Captain Kirk, we are here. Like millions of American children of a certain age, I grew up wanting to be Tom Corbett Space Cadet or Captain Video. Many August hours were spent launching model rockets in the backyard powered by a variety of — sometimes questionable and occasionally illegal — propellants.
Having decided, that what marginal skills I possessed in the area of aeronautics and astronautics would not propel me to the front ranks of the nation’s budding corps of astronauts, I decided to pursue an interest in the Marine Corps infantry. I did however manage to launch myself toward the final frontier in several adventures with high explosives during my career.
Nonetheless, I’ve maintained an active interest in space exploration for seven decades — and I’ve watched the evolution toward an American military space force with mixed thoughts. I’m not opposed to the concept and will defer to those experts in the field who believe that a separate space service is the most effective approach. However, I would offer some advice based on experience building military organizations from scratch for those setting the foundations.
• Don’t use existing service templates. In building the original Army Air Service, the Army made some key mistakes that slowed things down unacceptably during World War I. Because there were no American military flyers to conduct training, a wise decision was made to recruit veteran Americans who were flying as volunteers for the French in the Lafayette Escadrille. Due to idiotic medical exams administered by doctors who knew nothing of aviation physiology, 100 percent of the escadrille pilots were disqualified. When he heard about the debacle, Gen. Pershing issued waivers and the veteran pilots began training American students.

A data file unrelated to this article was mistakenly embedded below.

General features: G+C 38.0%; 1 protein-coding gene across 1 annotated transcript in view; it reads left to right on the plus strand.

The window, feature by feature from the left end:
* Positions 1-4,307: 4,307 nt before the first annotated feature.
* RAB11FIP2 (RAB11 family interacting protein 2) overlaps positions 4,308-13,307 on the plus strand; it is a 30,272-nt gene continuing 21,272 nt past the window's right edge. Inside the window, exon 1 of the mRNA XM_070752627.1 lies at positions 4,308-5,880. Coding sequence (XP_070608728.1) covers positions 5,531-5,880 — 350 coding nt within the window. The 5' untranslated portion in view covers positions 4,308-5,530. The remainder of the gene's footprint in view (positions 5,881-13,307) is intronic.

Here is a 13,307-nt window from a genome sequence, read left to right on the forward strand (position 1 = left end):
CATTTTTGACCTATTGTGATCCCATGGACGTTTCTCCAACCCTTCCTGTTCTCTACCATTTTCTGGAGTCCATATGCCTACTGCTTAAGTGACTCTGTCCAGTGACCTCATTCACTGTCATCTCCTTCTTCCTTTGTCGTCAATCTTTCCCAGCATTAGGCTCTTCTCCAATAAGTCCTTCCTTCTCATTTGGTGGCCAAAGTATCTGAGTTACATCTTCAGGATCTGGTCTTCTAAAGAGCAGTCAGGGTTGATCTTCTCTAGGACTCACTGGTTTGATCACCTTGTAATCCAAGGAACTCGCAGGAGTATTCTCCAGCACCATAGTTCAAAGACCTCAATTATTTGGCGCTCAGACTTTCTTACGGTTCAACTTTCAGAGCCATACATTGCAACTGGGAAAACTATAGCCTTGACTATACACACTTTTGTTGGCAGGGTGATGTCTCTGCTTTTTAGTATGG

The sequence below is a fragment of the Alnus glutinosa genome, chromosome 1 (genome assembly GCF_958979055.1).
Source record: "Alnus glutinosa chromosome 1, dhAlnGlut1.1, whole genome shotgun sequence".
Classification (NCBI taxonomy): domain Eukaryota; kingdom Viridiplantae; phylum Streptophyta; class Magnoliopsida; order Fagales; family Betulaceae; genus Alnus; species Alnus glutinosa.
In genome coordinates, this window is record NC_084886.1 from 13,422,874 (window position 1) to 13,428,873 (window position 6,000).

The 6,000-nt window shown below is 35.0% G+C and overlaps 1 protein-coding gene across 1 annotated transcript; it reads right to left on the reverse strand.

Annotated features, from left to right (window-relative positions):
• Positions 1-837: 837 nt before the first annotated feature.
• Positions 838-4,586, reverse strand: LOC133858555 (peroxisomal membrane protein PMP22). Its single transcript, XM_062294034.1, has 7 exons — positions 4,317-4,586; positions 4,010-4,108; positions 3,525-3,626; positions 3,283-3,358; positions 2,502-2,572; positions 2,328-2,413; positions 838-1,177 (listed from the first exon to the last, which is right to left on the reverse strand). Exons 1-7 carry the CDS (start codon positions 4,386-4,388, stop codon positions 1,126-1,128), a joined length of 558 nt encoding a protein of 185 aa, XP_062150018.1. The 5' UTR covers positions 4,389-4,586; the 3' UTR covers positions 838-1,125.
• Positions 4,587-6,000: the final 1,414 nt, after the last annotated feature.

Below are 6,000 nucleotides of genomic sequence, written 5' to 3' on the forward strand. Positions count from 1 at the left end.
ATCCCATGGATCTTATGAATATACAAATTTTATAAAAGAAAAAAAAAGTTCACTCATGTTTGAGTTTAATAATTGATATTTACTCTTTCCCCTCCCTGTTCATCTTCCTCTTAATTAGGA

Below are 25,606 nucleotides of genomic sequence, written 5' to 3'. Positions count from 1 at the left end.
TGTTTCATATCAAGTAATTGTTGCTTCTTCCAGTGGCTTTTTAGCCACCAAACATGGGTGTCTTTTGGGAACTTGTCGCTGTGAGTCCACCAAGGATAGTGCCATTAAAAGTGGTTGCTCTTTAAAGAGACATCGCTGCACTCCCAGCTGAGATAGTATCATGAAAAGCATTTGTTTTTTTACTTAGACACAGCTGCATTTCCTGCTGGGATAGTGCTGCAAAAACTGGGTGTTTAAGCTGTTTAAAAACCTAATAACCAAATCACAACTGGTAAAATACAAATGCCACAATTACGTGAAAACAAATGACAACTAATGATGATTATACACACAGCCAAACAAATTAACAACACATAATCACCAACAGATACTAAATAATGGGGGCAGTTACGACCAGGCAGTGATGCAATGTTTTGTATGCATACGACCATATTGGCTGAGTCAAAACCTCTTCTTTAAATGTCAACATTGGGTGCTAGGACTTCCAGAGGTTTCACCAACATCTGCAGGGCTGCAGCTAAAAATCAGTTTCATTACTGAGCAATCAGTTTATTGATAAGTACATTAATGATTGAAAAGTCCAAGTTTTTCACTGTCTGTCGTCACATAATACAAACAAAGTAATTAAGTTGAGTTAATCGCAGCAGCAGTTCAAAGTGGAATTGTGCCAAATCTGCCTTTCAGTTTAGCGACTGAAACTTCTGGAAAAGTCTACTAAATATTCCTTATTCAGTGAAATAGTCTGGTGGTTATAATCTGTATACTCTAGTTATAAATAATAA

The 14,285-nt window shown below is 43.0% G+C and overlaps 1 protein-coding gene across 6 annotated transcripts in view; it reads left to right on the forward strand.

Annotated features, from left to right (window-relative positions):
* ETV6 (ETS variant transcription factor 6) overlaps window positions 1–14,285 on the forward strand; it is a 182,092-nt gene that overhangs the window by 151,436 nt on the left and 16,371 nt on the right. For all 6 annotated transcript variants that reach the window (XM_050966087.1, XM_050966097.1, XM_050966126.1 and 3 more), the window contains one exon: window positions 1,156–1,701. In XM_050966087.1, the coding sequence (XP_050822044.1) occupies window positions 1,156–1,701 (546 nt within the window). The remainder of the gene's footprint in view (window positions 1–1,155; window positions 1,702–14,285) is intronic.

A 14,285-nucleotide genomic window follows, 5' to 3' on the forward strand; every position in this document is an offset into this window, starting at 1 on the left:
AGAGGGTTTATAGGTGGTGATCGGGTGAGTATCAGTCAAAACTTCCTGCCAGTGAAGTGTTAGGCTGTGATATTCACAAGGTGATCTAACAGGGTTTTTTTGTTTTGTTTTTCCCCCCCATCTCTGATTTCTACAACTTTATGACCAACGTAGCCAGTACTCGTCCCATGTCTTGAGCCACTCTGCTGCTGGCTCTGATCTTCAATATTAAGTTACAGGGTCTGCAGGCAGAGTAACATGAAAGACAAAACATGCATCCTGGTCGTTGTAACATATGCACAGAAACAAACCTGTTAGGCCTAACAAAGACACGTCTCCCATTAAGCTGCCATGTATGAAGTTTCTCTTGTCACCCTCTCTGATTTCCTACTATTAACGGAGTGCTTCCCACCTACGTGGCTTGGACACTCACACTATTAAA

• Stick to the mission. Presumably, the space force will have two key missions. The first, protecting our nation’s military and civilian space assets from hostile military interference. The second would be to destroy an enemy’s space capabilities in any future conflict situation. That is easy to say, but hard to do. That is where congressional oversight comes in.
If the new service begins to deviate from those core missions, it should be forced to justify the resources it is asking for to take on the new task. For example, how the Army got into the intercontinental ballistic missile business in the 1950s remains an ongoing mystery to me. In addition, the military space arm should leave cosmic exploration to the civilians. The combination of NASA and private enterprise currently seems to be paying off. Should the need arise to send in space marines to kick the Chinese or the Klingons off the moon, we can cross that bridge when we come to it.
• Keep it small and simple. Space operations, although ultimately technologically complex, are not people-intense. Where possible, artificial intelligence (AI) should be used for routine staff functions that do not need human interaction. These include pay functions, many logistics tasks and even food service operations. There is a tendency in many existing military organizations to equate size with power. This was particularly true during the past two centuries. Large staffs, lots of aides, and nifty buildings have traditionally added to a service’s prestige and increases to the impression of an organization’s public sense of self-worth.
Nothing says military glory more than a nifty band, but we need to remember, “in space, no one can hear you toot.” The new space force has the opportunity to help change that mimicking the Marine Corps in emphasizing an ability to justify the need for any new missions undertaken. Developing a Walmart-like attention to the bottom line, would greatly benefit the new organization. Justifiable or not, the Air Force’s reputation for building the golf course on a new base before the runway has preceded it for decades.
Outsource professional education functions where possible. Professional military education is an important part of the modern profession of arms, but it can be enormously expensive in terms of personnel investment. We don’t need a “Starfleet Academy.” We should build around an existing institution such as the Embry-Riddle Aeronautical University to create and officer cadet program. As officers move along in career progression, graduate programs at the command and staff and war college levels can be developed.
Space is a field where civilian-military interface is critical, and having entry-level cadets develop early personnel relationships with potential civilian pioneers in the space field would be very useful.
OK: I’m ready. “Scotty, beam me up.”
• Gary Anderson was the chief of staff of the Marine Corps Warfighting Lab.
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